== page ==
When I chose Bad Blood: Secrets and Lies in a Silicon Valley Startup for our October discussion, I had no idea that the company’s founder, Elizabeth Holmes, was on trial starting in September – postponed first by the Pandemic and then by her pregnancy. Our first responder, who also recommended the book, had become aware of the story when she listened to an ABC News podcast called Dropout that originally aired in 2019 and has recently restarted with new episodes covering the Elizabeth Holmes’ trial.[i]
Our discussion was animated, everyone participated, and the majority of us had been unaware of a scandal that was the downfall of a woman who made Time Magazine’s April 2015 list of the “100 Most Influential People in the World,” as well as the cover of multiple magazines, including Fortune, Forbes, INC., and the New York Times Style Magazine.[ii] For me, at least, the book led to a rabbit hole of research! In addition to the podcast, there is also an HBO documentary, Inventor: out for blood in Silicon Valley, and I showed the trailer to share images of the characters and issues mentioned in John Carreyrou’s book.
As members glanced at articles printed from the Wall Street Journal about the trial, we started with the question of whether or not Elizabeth Holmes is delusional or a con artist. One of us mentioned that one of her investors and mentors, Larry Ellison, had set an example for the “fake it till you make it” business model.[iii]Another member has heard that one of Elizabeth Holmes’ defense strategies is to claim that she is being “persecuted/prosecuted because she is a woman.” We agreed that it seems to us that Elizabeth Holmes was in charge, but she did meet her 20-year-old lover and co-conspirator Sunny when she was still in high school. This led to a discussion of the “Me Too Movement.” We shared some frustration about punishing people for behavior that happened years ago, expecting people to be more assertive, but many of us spoke up in support of those who were unable to come forth earlier because of the very real danger of repercussions. This is highlighted by the recent news of Raider’s coach Jon Gruden’s resignation after “homophobic and misogynistic emails.”[iv]
Some of us found the book difficult to read because of the sheer number of names mentioned. The author’s research and footnoting was extensive. With so many characters over so many years, it would be hard to write any other way. It moved pretty fast.
And for the story: What if she had listened to the experts who told her they needed more blood? Why did the author make such a big deal about her voice? One member said that Margaret Thatcher had a high squeaky voice and was counselled to lower her voice. Did George Schultz ever reconcile with his grandson? How could you disbelieve your own grandson who was working in the company? How do parents not believe their child when they are told a relative is abusing them? What angered us most? The corruption; the amount of money involved; the board of directors; her black turtle necks; the failure of regulating agencies; the lawyers; the potential loss of life never told. I know I still feel incredulous and I believe many of our members do also.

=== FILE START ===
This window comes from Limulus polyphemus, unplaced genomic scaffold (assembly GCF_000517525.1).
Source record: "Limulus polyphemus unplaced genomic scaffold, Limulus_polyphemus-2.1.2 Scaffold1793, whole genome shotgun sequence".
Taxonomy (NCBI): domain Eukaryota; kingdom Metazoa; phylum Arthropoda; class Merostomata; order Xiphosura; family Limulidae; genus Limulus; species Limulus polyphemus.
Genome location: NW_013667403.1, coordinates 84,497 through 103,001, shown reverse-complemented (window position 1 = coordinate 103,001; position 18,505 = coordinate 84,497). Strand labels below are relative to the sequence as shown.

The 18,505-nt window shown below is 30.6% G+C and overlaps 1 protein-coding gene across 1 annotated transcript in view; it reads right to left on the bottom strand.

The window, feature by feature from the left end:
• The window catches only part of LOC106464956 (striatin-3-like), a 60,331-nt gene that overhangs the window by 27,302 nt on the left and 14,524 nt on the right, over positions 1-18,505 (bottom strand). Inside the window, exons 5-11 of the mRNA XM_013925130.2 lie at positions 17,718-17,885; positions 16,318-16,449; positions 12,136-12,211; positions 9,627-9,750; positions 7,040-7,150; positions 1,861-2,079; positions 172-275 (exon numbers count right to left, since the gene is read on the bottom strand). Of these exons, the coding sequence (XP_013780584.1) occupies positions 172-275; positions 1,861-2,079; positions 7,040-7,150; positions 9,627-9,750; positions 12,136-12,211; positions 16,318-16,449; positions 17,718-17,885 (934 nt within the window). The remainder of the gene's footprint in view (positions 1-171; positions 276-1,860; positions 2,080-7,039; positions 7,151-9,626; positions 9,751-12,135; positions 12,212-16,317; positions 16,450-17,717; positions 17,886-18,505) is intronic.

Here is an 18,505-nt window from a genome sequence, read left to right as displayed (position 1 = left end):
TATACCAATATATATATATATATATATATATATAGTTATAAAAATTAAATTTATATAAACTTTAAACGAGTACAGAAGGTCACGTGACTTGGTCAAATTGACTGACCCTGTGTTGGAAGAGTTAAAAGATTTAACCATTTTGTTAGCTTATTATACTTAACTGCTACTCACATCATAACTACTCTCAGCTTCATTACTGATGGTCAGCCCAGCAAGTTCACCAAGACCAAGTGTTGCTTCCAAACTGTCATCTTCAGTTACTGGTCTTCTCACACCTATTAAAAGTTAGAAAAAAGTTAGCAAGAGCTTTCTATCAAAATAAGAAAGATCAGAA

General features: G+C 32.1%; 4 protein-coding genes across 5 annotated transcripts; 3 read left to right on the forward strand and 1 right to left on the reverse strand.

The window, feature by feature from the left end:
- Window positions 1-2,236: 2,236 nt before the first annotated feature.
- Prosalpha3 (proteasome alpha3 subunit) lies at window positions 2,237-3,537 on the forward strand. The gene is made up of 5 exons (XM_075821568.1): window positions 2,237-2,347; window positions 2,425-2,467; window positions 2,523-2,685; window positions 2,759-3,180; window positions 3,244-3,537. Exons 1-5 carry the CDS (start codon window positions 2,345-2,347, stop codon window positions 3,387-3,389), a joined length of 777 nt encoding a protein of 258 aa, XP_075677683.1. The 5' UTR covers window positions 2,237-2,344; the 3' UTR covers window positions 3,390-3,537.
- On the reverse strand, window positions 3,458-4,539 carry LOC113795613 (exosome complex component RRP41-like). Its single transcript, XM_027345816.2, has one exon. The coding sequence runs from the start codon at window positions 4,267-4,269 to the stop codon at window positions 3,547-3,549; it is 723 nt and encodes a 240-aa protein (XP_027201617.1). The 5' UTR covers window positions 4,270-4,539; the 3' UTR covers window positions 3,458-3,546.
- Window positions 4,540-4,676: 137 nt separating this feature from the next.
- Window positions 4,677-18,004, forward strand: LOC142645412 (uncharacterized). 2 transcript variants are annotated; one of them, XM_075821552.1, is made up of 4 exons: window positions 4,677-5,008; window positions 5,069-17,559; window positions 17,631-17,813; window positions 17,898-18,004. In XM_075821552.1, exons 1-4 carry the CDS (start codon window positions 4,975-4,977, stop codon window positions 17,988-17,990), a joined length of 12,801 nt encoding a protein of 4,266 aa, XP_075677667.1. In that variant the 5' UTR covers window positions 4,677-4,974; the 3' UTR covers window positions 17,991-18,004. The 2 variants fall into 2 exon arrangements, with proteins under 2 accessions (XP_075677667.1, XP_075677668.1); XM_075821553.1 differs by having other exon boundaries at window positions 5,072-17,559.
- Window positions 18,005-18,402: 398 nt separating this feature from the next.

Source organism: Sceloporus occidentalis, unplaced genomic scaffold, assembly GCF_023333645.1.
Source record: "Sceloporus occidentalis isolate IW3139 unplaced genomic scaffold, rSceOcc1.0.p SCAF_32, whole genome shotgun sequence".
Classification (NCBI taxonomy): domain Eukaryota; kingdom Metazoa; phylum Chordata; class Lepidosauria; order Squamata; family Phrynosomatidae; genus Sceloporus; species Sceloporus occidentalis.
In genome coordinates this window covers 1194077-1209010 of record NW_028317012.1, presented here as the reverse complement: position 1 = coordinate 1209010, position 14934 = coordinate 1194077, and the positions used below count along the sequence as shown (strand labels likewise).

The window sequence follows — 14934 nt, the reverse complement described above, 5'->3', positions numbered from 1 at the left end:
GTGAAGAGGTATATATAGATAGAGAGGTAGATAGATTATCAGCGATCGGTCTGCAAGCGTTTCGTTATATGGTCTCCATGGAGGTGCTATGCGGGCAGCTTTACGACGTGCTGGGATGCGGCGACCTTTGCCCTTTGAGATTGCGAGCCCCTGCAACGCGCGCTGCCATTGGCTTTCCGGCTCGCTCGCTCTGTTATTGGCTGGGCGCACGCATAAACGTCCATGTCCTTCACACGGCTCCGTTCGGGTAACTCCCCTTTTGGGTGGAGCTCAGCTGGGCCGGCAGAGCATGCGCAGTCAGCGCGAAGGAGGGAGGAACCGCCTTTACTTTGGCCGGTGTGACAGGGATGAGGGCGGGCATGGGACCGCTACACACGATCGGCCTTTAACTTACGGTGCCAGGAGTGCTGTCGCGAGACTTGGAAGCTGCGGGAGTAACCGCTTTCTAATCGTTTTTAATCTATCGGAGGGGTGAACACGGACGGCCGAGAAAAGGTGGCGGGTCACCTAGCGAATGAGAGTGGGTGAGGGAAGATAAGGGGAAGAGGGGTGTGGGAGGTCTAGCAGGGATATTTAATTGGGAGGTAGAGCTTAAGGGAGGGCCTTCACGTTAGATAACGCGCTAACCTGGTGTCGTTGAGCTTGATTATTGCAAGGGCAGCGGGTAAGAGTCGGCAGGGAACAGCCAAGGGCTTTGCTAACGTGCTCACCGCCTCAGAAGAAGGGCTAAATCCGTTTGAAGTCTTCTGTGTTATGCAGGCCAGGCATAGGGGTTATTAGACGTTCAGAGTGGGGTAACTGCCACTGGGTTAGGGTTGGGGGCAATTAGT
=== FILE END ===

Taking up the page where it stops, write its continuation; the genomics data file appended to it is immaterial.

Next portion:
One of us was surprised and impressed that Rupert Murdoch would not interfere with the Wall Street Journal’sinvestigation. Another mentioned that Murdoch sold his shares in Theranos for $1 so he could afford the loss (125 million). In the end, we discussed that the story encompasses much larger issues – regulators underfunded and overworked, that justice is NOT blind, our own vulnerability in lost investments and lost retirement. One member shared that she had been taken in by another kind of scheme and when she went to a lawyer to see how she could have avoided it, he told her that if she had brought the deal to him, he probably would have invested with her.
Bad Blood: Secrets and Lies in a Silicon Valley Startup is a perfect book for October – it is one scary true story.
OTHER WORKS DISCUSSED:
- Catch Me If You Can (2000) by Frank Abagnale (film 2002)
- Destiny of the Republic: A Tale of Madness, Medicine and the Murder of A President (2011) by Candice Millard
- Mrs. Sherlock Holmes: The True Story of New York City’s Greatest Female Detective and the 1917 Missing Girl Case That Captivated A Nation (2017) by Brad Ricca
- Thunderstruck (2006) by Erik Larson
- Internet Article: “Confidence never trumps competence: An inventor’s perspective on HBO’s ‘The Inventor’” by Don Smith (2019)[v]
[i] “ABC News chief business, technology and economics correspondent Rebecca Jarvis, along with producers Taylor Dunn and Victoria Thompson, take listeners on a journey that includes a multi-year investigation. You’ll hear exclusive interviews with former employees, investors, and patients, and for the first-time, the never-before-aired deposition testimony of Elizabeth Holmes, and those at the center of this story.” Web accessed 10-14-2021: https://abcnews.go.com/Business/nightline-documentary-podcast-dropout-story-elizabeth-holmes-theranos/story?id=60365362
[iii] This quote is not about Larry Ellison but references the culture: “The scale of Theranos’ alleged fraud is unusual, but the forces behind it are not. Startup culture venerates the kind of “fake it till you make it” hustling that Holmes deployed.” https://www.wired.com/story/theranos-and-silicon-valleys-fake-it-till-you-make-it-culture/
[v] I read a few excerpts from this article during the meeting, starting with this quote: “Richard Feynman said, ‘The first principle is that you must not fool yourself, and you are the easiest person to fool.’ . . . Everything about the Elizabeth Holmes story is captured in that quote.” Web accessed 10-14-2021: https://www.thedrum.com/opinion/2019/04/09/confidence-never-trumps-competence-inventor-s-perspective-hbo-s-the-inventor.